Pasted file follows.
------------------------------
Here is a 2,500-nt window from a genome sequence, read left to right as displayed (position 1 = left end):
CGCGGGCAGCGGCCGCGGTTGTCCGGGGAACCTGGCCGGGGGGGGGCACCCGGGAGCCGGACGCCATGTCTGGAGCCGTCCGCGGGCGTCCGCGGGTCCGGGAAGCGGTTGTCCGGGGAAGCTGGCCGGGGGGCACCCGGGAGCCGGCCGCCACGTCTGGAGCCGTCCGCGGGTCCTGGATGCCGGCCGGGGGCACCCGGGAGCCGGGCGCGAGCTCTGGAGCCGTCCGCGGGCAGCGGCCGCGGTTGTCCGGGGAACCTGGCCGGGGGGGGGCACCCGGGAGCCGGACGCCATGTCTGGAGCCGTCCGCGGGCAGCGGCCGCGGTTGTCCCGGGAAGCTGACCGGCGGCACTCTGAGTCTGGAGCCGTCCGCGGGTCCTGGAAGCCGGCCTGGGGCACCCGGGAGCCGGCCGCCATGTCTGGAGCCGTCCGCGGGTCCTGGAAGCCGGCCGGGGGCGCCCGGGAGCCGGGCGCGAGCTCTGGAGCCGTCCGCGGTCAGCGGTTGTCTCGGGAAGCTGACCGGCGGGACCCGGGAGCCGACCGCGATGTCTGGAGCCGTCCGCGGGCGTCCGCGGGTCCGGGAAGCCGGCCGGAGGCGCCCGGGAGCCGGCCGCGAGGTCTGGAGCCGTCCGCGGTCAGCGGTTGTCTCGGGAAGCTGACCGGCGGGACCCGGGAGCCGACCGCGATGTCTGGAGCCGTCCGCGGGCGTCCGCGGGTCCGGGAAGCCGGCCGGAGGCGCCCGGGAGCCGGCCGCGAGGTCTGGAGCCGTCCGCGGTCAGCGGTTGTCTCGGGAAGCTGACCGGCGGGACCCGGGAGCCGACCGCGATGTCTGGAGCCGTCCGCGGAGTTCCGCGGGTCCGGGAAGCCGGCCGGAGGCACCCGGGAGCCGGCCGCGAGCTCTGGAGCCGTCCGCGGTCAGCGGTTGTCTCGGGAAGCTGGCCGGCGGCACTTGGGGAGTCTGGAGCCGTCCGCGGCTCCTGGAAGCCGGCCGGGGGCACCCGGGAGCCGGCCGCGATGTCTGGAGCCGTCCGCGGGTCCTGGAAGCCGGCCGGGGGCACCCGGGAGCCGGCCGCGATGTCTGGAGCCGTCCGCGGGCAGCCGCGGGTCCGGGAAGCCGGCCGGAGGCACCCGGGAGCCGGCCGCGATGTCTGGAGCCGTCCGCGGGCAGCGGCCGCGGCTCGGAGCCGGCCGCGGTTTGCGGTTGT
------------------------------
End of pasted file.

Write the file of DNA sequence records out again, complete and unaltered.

Here is a 2,500-nt window from a genome sequence, read left to right as displayed (position 1 = left end):
CGCGGGCAGCGGCCGCGGTTGTCCGGGGAACCTGGCCGGGGGGGGGCACCCGGGAGCCGGACGCCATGTCTGGAGCCGTCCGCGGGCGTCCGCGGGTCCGGGAAGCGGTTGTCCGGGGAAGCTGGCCGGGGGGCACCCGGGAGCCGGCCGCCACGTCTGGAGCCGTCCGCGGGTCCTGGATGCCGGCCGGGGGCACCCGGGAGCCGGGCGCGAGCTCTGGAGCCGTCCGCGGGCAGCGGCCGCGGTTGTCCGGGGAACCTGGCCGGGGGGGGGCACCCGGGAGCCGGACGCCATGTCTGGAGCCGTCCGCGGGCAGCGGCCGCGGTTGTCCCGGGAAGCTGACCGGCGGCACTCTGAGTCTGGAGCCGTCCGCGGGTCCTGGAAGCCGGCCTGGGGCACCCGGGAGCCGGCCGCCATGTCTGGAGCCGTCCGCGGGTCCTGGAAGCCGGCCGGGGGCGCCCGGGAGCCGGGCGCGAGCTCTGGAGCCGTCCGCGGTCAGCGGTTGTCTCGGGAAGCTGACCGGCGGGACCCGGGAGCCGACCGCGATGTCTGGAGCCGTCCGCGGGCGTCCGCGGGTCCGGGAAGCCGGCCGGAGGCGCCCGGGAGCCGGCCGCGAGGTCTGGAGCCGTCCGCGGTCAGCGGTTGTCTCGGGAAGCTGACCGGCGGGACCCGGGAGCCGACCGCGATGTCTGGAGCCGTCCGCGGGCGTCCGCGGGTCCGGGAAGCCGGCCGGAGGCGCCCGGGAGCCGGCCGCGAGGTCTGGAGCCGTCCGCGGTCAGCGGTTGTCTCGGGAAGCTGACCGGCGGGACCCGGGAGCCGACCGCGATGTCTGGAGCCGTCCGCGGAGTTCCGCGGGTCCGGGAAGCCGGCCGGAGGCACCCGGGAGCCGGCCGCGAGCTCTGGAGCCGTCCGCGGTCAGCGGTTGTCTCGGGAAGCTGGCCGGCGGCACTTGGGGAGTCTGGAGCCGTCCGCGGCTCCTGGAAGCCGGCCGGGGGCACCCGGGAGCCGGCCGCGATGTCTGGAGCCGTCCGCGGGTCCTGGAAGCCGGCCGGGGGCACCCGGGAGCCGGCCGCGATGTCTGGAGCCGTCCGCGGGCAGCCGCGGGTCCGGGAAGCCGGCCGGAGGCACCCGGGAGCCGGCCGCGATGTCTGGAGCCGTCCGCGGGCAGCGGCCGCGGCTCGGAGCCGGCCGCGGTTTGCGGTTGT